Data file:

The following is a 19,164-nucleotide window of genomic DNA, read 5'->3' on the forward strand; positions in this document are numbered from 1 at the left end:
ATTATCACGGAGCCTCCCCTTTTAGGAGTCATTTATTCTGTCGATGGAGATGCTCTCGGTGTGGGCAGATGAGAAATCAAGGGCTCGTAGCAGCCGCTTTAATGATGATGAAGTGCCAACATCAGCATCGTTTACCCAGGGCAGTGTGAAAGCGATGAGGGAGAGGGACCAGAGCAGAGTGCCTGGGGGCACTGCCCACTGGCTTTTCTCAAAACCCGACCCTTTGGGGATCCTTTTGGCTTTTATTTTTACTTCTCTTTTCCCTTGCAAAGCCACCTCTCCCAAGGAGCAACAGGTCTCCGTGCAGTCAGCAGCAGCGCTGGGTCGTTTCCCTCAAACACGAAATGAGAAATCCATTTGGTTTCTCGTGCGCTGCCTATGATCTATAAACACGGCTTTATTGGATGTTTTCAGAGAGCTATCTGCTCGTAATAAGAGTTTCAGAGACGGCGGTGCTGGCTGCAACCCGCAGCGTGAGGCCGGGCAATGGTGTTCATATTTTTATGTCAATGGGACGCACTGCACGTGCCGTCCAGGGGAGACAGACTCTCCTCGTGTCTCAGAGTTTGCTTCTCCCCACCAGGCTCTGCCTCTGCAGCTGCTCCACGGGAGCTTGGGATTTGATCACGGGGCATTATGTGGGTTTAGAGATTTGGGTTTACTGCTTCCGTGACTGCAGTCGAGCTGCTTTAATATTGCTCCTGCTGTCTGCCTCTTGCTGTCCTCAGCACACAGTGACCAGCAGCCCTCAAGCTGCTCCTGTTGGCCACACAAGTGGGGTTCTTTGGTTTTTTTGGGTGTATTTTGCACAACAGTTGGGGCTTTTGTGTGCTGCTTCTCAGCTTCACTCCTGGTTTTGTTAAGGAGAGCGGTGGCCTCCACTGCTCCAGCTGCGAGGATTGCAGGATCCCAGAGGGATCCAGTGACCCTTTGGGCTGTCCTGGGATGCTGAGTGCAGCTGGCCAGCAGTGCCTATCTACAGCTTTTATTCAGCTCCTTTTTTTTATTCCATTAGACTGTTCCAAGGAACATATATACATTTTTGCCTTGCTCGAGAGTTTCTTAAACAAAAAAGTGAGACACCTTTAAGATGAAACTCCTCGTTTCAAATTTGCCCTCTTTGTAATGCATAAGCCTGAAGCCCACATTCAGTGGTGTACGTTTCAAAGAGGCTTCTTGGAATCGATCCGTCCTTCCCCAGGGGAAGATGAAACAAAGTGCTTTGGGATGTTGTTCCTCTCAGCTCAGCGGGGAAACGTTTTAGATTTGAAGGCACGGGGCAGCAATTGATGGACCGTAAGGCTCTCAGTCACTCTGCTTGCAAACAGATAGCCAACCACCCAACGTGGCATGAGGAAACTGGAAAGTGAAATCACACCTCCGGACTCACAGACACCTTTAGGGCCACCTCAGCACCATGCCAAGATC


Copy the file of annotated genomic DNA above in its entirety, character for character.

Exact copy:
The following is a 19,164-nucleotide window of genomic DNA, read 5'->3' on the forward strand; positions in this document are numbered from 1 at the left end:
ATTATCACGGAGCCTCCCCTTTTAGGAGTCATTTATTCTGTCGATGGAGATGCTCTCGGTGTGGGCAGATGAGAAATCAAGGGCTCGTAGCAGCCGCTTTAATGATGATGAAGTGCCAACATCAGCATCGTTTACCCAGGGCAGTGTGAAAGCGATGAGGGAGAGGGACCAGAGCAGAGTGCCTGGGGGCACTGCCCACTGGCTTTTCTCAAAACCCGACCCTTTGGGGATCCTTTTGGCTTTTATTTTTACTTCTCTTTTCCCTTGCAAAGCCACCTCTCCCAAGGAGCAACAGGTCTCCGTGCAGTCAGCAGCAGCGCTGGGTCGTTTCCCTCAAACACGAAATGAGAAATCCATTTGGTTTCTCGTGCGCTGCCTATGATCTATAAACACGGCTTTATTGGATGTTTTCAGAGAGCTATCTGCTCGTAATAAGAGTTTCAGAGACGGCGGTGCTGGCTGCAACCCGCAGCGTGAGGCCGGGCAATGGTGTTCATATTTTTATGTCAATGGGACGCACTGCACGTGCCGTCCAGGGGAGACAGACTCTCCTCGTGTCTCAGAGTTTGCTTCTCCCCACCAGGCTCTGCCTCTGCAGCTGCTCCACGGGAGCTTGGGATTTGATCACGGGGCATTATGTGGGTTTAGAGATTTGGGTTTACTGCTTCCGTGACTGCAGTCGAGCTGCTTTAATATTGCTCCTGCTGTCTGCCTCTTGCTGTCCTCAGCACACAGTGACCAGCAGCCCTCAAGCTGCTCCTGTTGGCCACACAAGTGGGGTTCTTTGGTTTTTTTGGGTGTATTTTGCACAACAGTTGGGGCTTTTGTGTGCTGCTTCTCAGCTTCACTCCTGGTTTTGTTAAGGAGAGCGGTGGCCTCCACTGCTCCAGCTGCGAGGATTGCAGGATCCCAGAGGGATCCAGTGACCCTTTGGGCTGTCCTGGGATGCTGAGTGCAGCTGGCCAGCAGTGCCTATCTACAGCTTTTATTCAGCTCCTTTTTTTTATTCCATTAGACTGTTCCAAGGAACATATATACATTTTTGCCTTGCTCGAGAGTTTCTTAAACAAAAAAGTGAGACACCTTTAAGATGAAACTCCTCGTTTCAAATTTGCCCTCTTTGTAATGCATAAGCCTGAAGCCCACATTCAGTGGTGTACGTTTCAAAGAGGCTTCTTGGAATCGATCCGTCCTTCCCCAGGGGAAGATGAAACAAAGTGCTTTGGGATGTTGTTCCTCTCAGCTCAGCGGGGAAACGTTTTAGATTTGAAGGCACGGGGCAGCAATTGATGGACCGTAAGGCTCTCAGTCACTCTGCTTGCAAACAGATAGCCAACCACCCAACGTGGCATGAGGAAACTGGAAAGTGAAATCACACCTCCGGACTCACAGACACCTTTAGGGCCACCTCAGCACCATGCCAAGATC